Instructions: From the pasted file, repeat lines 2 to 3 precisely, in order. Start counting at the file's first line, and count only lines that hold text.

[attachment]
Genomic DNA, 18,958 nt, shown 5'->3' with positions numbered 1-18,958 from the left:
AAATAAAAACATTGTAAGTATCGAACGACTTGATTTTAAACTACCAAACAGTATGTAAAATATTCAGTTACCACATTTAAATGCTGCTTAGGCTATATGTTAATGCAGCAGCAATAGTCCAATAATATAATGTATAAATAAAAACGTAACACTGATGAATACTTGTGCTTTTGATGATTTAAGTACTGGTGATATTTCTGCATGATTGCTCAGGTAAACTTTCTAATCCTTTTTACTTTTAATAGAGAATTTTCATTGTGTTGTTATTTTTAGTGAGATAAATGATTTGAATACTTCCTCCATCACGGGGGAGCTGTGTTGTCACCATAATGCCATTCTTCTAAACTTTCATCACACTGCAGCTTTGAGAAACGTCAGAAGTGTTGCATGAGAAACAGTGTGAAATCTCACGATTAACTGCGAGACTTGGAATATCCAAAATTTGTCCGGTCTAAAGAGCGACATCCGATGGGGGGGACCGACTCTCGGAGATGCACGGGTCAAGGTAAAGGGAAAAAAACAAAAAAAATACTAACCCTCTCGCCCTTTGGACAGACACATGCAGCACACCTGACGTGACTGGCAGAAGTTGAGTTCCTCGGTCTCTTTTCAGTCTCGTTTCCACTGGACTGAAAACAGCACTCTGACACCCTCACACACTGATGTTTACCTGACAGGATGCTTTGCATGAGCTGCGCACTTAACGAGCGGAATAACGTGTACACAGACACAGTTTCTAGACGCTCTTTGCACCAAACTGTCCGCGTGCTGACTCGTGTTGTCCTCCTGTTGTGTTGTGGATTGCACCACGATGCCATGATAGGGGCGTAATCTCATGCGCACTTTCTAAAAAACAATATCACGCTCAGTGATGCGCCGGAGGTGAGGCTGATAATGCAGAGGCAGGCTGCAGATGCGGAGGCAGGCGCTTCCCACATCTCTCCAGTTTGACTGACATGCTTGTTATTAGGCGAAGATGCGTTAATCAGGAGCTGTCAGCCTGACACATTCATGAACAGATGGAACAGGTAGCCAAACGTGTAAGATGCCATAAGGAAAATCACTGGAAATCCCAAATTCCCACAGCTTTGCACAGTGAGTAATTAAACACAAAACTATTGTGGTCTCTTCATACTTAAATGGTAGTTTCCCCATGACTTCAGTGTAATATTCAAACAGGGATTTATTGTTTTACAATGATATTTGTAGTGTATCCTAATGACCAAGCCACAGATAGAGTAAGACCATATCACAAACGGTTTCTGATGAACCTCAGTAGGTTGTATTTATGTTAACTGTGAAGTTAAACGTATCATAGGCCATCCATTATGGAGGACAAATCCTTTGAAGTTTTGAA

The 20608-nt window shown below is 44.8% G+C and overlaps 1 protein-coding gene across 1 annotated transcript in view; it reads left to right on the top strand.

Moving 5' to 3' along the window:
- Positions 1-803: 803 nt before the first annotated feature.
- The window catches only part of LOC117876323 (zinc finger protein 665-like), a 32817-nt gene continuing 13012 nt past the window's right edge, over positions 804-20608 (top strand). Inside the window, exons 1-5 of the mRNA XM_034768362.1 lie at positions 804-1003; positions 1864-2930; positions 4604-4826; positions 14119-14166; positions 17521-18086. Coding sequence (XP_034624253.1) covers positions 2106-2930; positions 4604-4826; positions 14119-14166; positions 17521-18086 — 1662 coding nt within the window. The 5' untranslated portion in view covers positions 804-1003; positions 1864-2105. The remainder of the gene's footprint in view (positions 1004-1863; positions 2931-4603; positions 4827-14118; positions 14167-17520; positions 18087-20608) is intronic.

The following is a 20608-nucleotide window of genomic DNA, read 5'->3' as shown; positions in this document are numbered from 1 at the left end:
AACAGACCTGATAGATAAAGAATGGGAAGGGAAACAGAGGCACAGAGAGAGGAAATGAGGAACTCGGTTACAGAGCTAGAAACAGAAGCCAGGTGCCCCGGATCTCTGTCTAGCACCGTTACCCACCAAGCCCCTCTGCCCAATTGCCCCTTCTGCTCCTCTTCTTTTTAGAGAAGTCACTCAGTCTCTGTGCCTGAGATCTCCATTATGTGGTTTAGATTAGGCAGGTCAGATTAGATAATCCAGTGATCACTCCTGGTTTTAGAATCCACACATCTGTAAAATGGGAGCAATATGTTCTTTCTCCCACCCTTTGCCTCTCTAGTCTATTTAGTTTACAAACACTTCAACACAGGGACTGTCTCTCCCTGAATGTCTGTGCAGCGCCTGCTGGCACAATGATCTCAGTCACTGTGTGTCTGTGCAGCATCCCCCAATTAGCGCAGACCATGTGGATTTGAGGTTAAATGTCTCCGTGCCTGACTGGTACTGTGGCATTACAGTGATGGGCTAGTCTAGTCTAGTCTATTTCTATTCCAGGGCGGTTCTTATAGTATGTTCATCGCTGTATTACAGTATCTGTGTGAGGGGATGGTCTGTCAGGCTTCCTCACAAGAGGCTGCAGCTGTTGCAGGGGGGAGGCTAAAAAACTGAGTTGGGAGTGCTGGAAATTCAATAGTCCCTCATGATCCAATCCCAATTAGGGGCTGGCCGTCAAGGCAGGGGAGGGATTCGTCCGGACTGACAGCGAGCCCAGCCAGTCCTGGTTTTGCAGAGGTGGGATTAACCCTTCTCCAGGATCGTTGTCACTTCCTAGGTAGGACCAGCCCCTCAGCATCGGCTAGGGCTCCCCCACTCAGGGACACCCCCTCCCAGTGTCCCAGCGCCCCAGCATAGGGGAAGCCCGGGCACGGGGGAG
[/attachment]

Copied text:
AAATAAAAACATTGTAAGTATCGAACGACTTGATTTTAAACTACCAAACAGTATGTAAAATATTCAGTTACCACATTTAAATGCTGCTTAGGCTATATGTTAATGCAGCAGCAATAGTCCAATAATATAATGTATAAATAAAAACGTAACACTGATGAATACTTGTGCTTTTGATGATTTAAGTACTGGTGATATTTCTGCATGATTGCTCAGGTAAACTTTCTAATCCTTTTTACTTTTAATAGAGAATTTTCATTGTGTTGTTATTTTTAGTGAGATAAATGATTTGAATACTTCCTCCATCACGGGGGAGCTGTGTTGTCACCATAATGCCATTCTTCTAAACTTTCATCACACTGCAGCTTTGAGAAACGTCAGAAGTGTTGCATGAGAAACAGTGTGAAATCTCACGATTAACTGCGAGACTTGGAATATCCAAAATTTGTCCGGTCTAAAGAGCGACATCCGATGGGGGGGACCGACTCTCGGAGATGCACGGGTCAAGGTAAAGGGAAAAAAACAAAAAAAATACTAACCCTCTCGCCCTTTGGACAGACACATGCAGCACACCTGACGTGACTGGCAGAAGTTGAGTTCCTCGGTCTCTTTTCAGTCTCGTTTCCACTGGACTGAAAACAGCACTCTGACACCCTCACACACTGATGTTTACCTGACAGGATGCTTTGCATGAGCTGCGCACTTAACGAGCGGAATAACGTGTACACAGACACAGTTTCTAGACGCTCTTTGCACCAAACTGTCCGCGTGCTGACTCGTGTTGTCCTCCTGTTGTGTTGTGGATTGCACCACGATGCCATGATAGGGGCGTAATCTCATGCGCACTTTCTAAAAAACAATATCACGCTCAGTGATGCGCCGGAGGTGAGGCTGATAATGCAGAGGCAGGCTGCAGATGCGGAGGCAGGCGCTTCCCACATCTCTCCAGTTTGACTGACATGCTTGTTATTAGGCGAAGATGCGTTAATCAGGAGCTGTCAGCCTGACACATTCATGAACAGATGGAACAGGTAGCCAAACGTGTAAGATGCCATAAGGAAAATCACTGGAAATCCCAAATTCCCACAGCTTTGCACAGTGAGTAATTAAACACAAAACTATTGTGGTCTCTTCATACTTAAATGGTAGTTTCCCCATGACTTCAGTGTAATATTCAAACAGGGATTTATTGTTTTACAATGATATTTGTAGTGTATCCTAATGACCAAGCCACAGATAGAGTAAGACCATATCACAAACGGTTTCTGATGAACCTCAGTAGGTTGTATTTATGTTAACTGTGAAGTTAAACGTATCATAGGCCATCCATTATGGAGGACAAATCCTTTGAAGTTTTGAA

The 20608-nt window shown below is 44.8% G+C and overlaps 1 protein-coding gene across 1 annotated transcript in view; it reads left to right on the top strand.